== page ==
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Education Law Notes - Term 1 2021

Education Law Notes – Term 1 2021

Published on March 2, 2021 by David FordDavid Ford

Term 1 of 2021 is halfway through and what a relief it is that all our students are currently learning in the classroom rather than at home. This allows us to focus in these Notes on a couple of important issues that can become lost in the midst of a pandemic. First, you may wish to review your practices in relation to Incident Reports after reading our article. Second, it may be time to contact your financial supporters with a plea that they check their Wills to reduce the chance that the generous bequests to you do not fail. Our article comments on a case where a school almost missed out!

Enjoy the read!


David Ford

Incident Reports

Kasey, a student, sued his school alleging that he was injured in an incident at the school and seeking damages for both physical and psychological injuries. In the course of the proceedings, Kasey’s lawyer served a subpoena on the school seeking access to incident reports, investigation reports, statements, meeting notes and teacher notes relating to the incident. The School claimed “legal privilege” over three documents.

The Court found on the basis of the facts and the existence of the school’s incident report policy that all three documents were prepared for the dominant purpose of the school being provided with professional legal services relating to anticipated court proceedings.

Read more to see how you can protect your documents.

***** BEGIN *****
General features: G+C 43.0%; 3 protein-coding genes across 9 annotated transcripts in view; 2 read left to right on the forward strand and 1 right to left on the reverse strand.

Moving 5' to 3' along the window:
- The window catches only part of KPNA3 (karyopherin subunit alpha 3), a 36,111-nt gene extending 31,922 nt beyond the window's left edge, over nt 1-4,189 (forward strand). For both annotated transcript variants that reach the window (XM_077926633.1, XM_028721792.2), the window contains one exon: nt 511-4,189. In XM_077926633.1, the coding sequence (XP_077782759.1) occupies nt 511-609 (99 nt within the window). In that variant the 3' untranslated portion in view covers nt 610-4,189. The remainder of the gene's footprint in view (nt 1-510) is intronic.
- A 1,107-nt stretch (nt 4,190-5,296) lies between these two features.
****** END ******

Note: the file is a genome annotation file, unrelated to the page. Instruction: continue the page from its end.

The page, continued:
What’s in a name?

Many schools established foundations in the 1970s and 1980s to handle school fundraising. These foundations also kept funds off the school’s balance sheet which maximised the Commonwealth financial assistance received. The funding formula has long since changed and a good number of schools have wound up their foundations and brought their fundraising in-house.

An unintended consequence of this is that bequests made by school supporters in their Wills when the school foundation still existed may fail if the foundation ceases to exist before the supporter dies.

Read more for a case that illustrates this problem and how to avoid it.

Company Director Resignations

From 18 February 2021, if notification of the resignation of a director to the Australian Securities and Investments Commission (ASIC) occurs more than 28 days after the resignation, the director will be deemed to have resigned on the notification date. ASIC will no longer accept “back-dated” resignations.

This means that a director who has resigned but whose resignation has not been notified to ASIC for more than 28 days may have had no decision-making power after resignation but may still have personal liability under the Corporations Act for events occurring after the resignation date. It is, therefore, important to act quickly where a director resigns.

A resignation notified to ASIC within the 28 day period will still be recorded by ASIC as occurring on the resignation date and not on the notification date.

A resigning director does not have to rely on the company to notify ASIC. The director may lodge a Form 370 (Notice by Officeholder of Resignation or Retirement).

The new rule does not apply where a director has died, where a person did not provide their consent to act as a director, and where the company is being wound up or under external administration.

COVID-19 Temporary Company Law Measures to become Permanent

For most of the past 12 months, companies have been given short-term regulatory relief from the Corporations Act provisions relating to meetings and signatures. However, that relief is to end on 22 March 2021. It now seems likely that the Federal Government will make this permanent. In other words, companies will continue to be able to hold their general meetings, including annual general meetings, and directors meetings virtually and company officers will continue to be able to sign documents electronically. Similarly, minutes will be able to be recorded, kept and distributed electronically.

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